Like other major armies of World War 2 (1939-1945), the Soviets evolved one of their existing combat tank systems into a self-propelled flame-projecting platform. This came in the form of the KV-1 Heavy Tank series (detailed elsewhere on this site) modified for the role in 1942 as the "KV-8". The Tank was essentially faithful in form and function to the original KV-1 design but installed the ATO-41 series flamethrower next to the coaxial machine gun fitting (7.62mm BT). As this new arrangement reduced internal space in an already-cramped turret, the original 76.2mm main gun was replaced with the smaller 45mm Model 1932 series anti-tank gun.
In an effort to fool the Germans, the 45mm gun barrel had the gun tube of the 76mm set over it, allowing the KV-8 to retain the appearance of a true KV-1.
Internally there was still a crew of five operatives. The vehicle weighed 52.3 tons and showcased a length of 6.79 meters, a width of 3.32 meters and a height of 3.65 meters. Power was from a single V-2K V12 diesel engine developing 600 horsepower and allowing for road speeds of 35 kmh to be reached with an operational range out to 160 kilometers.
Approximately 42 KV-8 vehicles were produced. Twenty-five appeared as the KV-8S and based on the KV-1S production model (an upgraded version of the KV-1 with reworked turret, uprated transmission and better performance). These carried the ATO-42 series flamethrower as well which was an improved version of the earlier ATO-41. The KV-8M followed as a proposed, upgraded variant of the KV-8S model intended to carry two flamethrowers. Only two prototypes of this form were built and the design was not adopted for service.
(OPERATORS list includes past, present, and future operators when applicable)
✓Fire Support / Assault / Breaching
Support allied forces through direct / in-direct fire, assault forward positions, and / or breach fortified areas of the battlefield.
Engage armored vehicles of similar form and function.
Special purpose design developed to accomplish an equally-special battlefield role or roles.
22.3 ft 6.79 m
10.9 ft 3.32 m
12.0 ft 3.65 m
104,598 lb 47,445 kg
52.3 tons HEAVY
(Showcased structural values pertain to the base KV-8 (Klimenti Voroshilov) production variant. Length typically includes main gun in forward position if applicable to the design)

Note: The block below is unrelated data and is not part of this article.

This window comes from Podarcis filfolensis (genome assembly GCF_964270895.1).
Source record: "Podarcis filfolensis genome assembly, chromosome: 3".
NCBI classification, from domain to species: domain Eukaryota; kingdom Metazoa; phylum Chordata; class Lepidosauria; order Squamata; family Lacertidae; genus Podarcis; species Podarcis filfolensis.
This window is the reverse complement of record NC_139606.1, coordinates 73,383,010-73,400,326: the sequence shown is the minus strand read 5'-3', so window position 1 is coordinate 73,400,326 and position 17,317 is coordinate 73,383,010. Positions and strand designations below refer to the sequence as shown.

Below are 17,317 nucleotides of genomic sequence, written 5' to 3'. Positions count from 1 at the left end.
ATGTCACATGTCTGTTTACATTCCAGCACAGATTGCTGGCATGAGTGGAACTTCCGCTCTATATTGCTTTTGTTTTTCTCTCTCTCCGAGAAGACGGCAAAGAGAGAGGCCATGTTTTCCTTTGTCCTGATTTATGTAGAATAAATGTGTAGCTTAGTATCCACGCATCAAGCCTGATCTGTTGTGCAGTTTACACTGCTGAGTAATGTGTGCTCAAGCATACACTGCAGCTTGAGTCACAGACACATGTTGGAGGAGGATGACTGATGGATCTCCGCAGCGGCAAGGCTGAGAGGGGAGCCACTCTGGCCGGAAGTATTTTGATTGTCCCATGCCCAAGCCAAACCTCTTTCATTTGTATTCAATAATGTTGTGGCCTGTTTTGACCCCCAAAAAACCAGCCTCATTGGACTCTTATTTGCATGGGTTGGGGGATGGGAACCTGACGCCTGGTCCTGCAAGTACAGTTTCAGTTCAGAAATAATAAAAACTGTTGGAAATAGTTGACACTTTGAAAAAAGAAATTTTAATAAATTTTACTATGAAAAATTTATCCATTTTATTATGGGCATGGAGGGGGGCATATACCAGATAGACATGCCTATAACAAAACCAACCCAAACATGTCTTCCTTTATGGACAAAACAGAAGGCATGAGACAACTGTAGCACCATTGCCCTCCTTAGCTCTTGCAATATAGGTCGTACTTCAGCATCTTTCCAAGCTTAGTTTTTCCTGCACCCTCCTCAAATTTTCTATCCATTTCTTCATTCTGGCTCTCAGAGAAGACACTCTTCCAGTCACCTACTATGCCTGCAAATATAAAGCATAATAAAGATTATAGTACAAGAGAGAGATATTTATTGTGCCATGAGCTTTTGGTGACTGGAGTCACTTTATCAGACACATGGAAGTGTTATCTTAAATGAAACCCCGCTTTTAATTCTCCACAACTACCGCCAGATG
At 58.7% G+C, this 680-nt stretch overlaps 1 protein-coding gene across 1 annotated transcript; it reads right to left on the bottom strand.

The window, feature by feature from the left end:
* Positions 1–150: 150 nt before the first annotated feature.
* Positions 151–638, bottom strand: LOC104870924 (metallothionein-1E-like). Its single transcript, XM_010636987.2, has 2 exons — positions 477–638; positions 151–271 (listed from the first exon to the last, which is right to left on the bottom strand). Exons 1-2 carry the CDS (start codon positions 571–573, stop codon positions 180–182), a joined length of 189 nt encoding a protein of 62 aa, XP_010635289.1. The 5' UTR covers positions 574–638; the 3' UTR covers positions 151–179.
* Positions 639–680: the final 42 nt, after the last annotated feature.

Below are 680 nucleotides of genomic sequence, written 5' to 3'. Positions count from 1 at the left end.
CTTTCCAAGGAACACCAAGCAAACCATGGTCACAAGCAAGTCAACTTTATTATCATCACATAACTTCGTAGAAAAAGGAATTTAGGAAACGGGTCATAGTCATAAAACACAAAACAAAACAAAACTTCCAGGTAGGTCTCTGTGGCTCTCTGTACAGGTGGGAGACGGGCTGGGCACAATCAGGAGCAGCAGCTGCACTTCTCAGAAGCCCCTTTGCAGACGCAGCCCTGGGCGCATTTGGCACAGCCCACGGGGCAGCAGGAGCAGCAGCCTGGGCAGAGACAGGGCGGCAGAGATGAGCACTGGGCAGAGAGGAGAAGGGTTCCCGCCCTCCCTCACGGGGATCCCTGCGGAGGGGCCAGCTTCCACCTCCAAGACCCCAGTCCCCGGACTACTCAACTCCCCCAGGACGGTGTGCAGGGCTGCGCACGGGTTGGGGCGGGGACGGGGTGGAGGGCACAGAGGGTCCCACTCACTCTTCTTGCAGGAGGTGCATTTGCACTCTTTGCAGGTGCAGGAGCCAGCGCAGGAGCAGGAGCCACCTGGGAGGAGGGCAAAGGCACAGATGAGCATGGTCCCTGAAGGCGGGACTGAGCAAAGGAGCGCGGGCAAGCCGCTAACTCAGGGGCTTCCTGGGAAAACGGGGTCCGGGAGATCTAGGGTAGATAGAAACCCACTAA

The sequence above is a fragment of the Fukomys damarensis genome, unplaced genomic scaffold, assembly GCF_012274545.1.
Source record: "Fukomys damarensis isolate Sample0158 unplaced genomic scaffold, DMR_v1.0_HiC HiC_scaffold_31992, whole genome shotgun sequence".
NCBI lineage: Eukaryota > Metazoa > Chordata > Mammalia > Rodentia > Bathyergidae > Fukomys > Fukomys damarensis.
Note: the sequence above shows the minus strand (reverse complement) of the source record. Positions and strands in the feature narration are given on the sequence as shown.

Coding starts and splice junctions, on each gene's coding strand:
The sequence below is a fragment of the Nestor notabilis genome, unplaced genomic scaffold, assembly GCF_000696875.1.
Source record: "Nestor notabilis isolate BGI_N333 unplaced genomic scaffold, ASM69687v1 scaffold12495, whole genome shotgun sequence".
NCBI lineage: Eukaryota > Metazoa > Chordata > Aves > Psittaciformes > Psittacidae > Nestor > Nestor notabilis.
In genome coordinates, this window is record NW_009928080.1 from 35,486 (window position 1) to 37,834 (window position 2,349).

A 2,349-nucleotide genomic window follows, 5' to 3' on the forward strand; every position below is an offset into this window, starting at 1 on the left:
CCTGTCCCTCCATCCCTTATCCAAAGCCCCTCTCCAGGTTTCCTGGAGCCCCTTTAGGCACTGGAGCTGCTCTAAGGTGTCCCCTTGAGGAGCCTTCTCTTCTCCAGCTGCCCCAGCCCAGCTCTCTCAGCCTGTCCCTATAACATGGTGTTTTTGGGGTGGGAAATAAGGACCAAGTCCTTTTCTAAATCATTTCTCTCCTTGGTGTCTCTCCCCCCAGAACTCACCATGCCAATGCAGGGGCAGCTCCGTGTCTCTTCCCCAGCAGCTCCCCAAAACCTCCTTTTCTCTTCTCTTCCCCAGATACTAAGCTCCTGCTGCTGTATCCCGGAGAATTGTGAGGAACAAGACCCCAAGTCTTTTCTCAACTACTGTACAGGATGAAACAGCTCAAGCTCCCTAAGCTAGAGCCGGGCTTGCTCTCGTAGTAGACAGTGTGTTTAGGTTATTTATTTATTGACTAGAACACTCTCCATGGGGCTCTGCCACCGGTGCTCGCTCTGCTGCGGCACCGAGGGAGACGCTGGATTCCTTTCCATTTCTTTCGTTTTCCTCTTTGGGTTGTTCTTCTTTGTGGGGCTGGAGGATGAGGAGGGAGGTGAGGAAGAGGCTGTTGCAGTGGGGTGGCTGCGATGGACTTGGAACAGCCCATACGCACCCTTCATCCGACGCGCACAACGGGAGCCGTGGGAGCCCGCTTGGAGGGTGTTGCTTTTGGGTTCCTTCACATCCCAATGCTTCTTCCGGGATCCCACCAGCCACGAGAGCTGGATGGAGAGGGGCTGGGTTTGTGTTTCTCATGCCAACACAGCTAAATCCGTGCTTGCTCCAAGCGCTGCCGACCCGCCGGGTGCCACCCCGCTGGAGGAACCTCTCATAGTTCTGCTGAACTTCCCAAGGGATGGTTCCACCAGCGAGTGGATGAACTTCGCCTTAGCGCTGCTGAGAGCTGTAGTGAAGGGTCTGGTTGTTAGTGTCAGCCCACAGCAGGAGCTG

1 x V-2K V12 diesel-fueled engine developing 600 horsepower.
21.7 mph (35.0 kph)
99.4 mi (160.0 km)
(Showcased performance specifications pertain to the base KV-8 (Klimenti Voroshilov) production variant. Compare this entry against any other in our database)
1 x 45mm Model 1932 main gun
1 x ATO-41 flamethrower in coaxial mounting
1 x 7.62mm BT machine gun in coaxial mounting
1 x 7.62mm BT machine gun in rear-facing position
(Not all weapon types may be represented in the showcase above)
100 x 45mm projectiles (estimated)
3,000 x 7.62mm ammunition (estimated)
KV-8 - Base Series Designation; initial production form; 42 examples completed with ATO-41 flamethrowers.
KV-8S - Based on the improved KV-1S production models; 25 examples completed with ATO-42 flamethrower support.
KV-8M - Proposed, upgraded model to carry two flamethrower weapons; only two prototypes completed.
Ribbon graphics not necessarily indicative of actual historical campaign ribbons. Ribbons are clickable to their respective campaigns / operations.
The "Military Factory" name and MilitaryFactory.com logo are registered ® U.S. trademarks protected by all applicable domestic and international intellectual property laws. All written content, illustrations, and photography are unique to this website (unless where indicated) and not for reuse/reproduction in any form. Material presented throughout this website is for historical and entertainment value only and should not to be construed as usable for hardware restoration, maintenance, or general operation. We do not sell any of the items showcased on this site. Please direct all other inquiries to militaryfactory AT gmail.com.
Part of a network of sites that includes GlobalFirepower, a data-driven property used in ranking the top military powers of the world, WDMMA.org, the World Directory of Modern Military Aircraft, and SR71blackbird.org, detailing the history of the world's most iconic spyplane.